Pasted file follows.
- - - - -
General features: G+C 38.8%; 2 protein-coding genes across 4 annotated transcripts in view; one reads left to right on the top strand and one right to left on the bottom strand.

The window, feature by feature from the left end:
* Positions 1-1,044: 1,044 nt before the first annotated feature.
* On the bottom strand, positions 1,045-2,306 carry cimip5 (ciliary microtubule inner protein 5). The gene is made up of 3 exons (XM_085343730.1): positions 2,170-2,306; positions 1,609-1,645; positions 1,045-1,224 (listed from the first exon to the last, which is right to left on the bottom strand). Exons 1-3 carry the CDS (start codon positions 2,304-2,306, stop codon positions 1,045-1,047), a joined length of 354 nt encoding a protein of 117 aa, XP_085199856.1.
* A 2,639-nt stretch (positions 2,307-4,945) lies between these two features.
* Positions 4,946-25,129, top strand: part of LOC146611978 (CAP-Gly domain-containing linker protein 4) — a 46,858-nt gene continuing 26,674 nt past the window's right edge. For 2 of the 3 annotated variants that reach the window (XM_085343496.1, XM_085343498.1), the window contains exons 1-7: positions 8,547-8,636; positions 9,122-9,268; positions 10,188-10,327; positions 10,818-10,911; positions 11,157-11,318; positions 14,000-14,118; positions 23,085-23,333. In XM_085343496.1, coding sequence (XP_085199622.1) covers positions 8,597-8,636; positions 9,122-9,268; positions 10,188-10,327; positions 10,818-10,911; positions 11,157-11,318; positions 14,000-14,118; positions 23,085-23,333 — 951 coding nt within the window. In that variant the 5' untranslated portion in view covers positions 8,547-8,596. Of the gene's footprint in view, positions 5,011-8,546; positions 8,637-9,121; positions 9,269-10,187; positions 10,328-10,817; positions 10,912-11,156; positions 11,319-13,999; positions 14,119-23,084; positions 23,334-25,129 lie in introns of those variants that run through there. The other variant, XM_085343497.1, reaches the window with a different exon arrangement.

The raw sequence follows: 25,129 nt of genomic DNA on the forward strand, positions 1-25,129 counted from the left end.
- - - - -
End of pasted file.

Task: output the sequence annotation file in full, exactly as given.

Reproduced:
General features: G+C 38.8%; 2 protein-coding genes across 4 annotated transcripts in view; one reads left to right on the top strand and one right to left on the bottom strand.

The window, feature by feature from the left end:
* Positions 1-1,044: 1,044 nt before the first annotated feature.
* On the bottom strand, positions 1,045-2,306 carry cimip5 (ciliary microtubule inner protein 5). The gene is made up of 3 exons (XM_085343730.1): positions 2,170-2,306; positions 1,609-1,645; positions 1,045-1,224 (listed from the first exon to the last, which is right to left on the bottom strand). Exons 1-3 carry the CDS (start codon positions 2,304-2,306, stop codon positions 1,045-1,047), a joined length of 354 nt encoding a protein of 117 aa, XP_085199856.1.
* A 2,639-nt stretch (positions 2,307-4,945) lies between these two features.
* Positions 4,946-25,129, top strand: part of LOC146611978 (CAP-Gly domain-containing linker protein 4) — a 46,858-nt gene continuing 26,674 nt past the window's right edge. For 2 of the 3 annotated variants that reach the window (XM_085343496.1, XM_085343498.1), the window contains exons 1-7: positions 8,547-8,636; positions 9,122-9,268; positions 10,188-10,327; positions 10,818-10,911; positions 11,157-11,318; positions 14,000-14,118; positions 23,085-23,333. In XM_085343496.1, coding sequence (XP_085199622.1) covers positions 8,597-8,636; positions 9,122-9,268; positions 10,188-10,327; positions 10,818-10,911; positions 11,157-11,318; positions 14,000-14,118; positions 23,085-23,333 — 951 coding nt within the window. In that variant the 5' untranslated portion in view covers positions 8,547-8,596. Of the gene's footprint in view, positions 5,011-8,546; positions 8,637-9,121; positions 9,269-10,187; positions 10,328-10,817; positions 10,912-11,156; positions 11,319-13,999; positions 14,119-23,084; positions 23,334-25,129 lie in introns of those variants that run through there. The other variant, XM_085343497.1, reaches the window with a different exon arrangement.

The raw sequence follows: 25,129 nt of genomic DNA on the forward strand, positions 1-25,129 counted from the left end.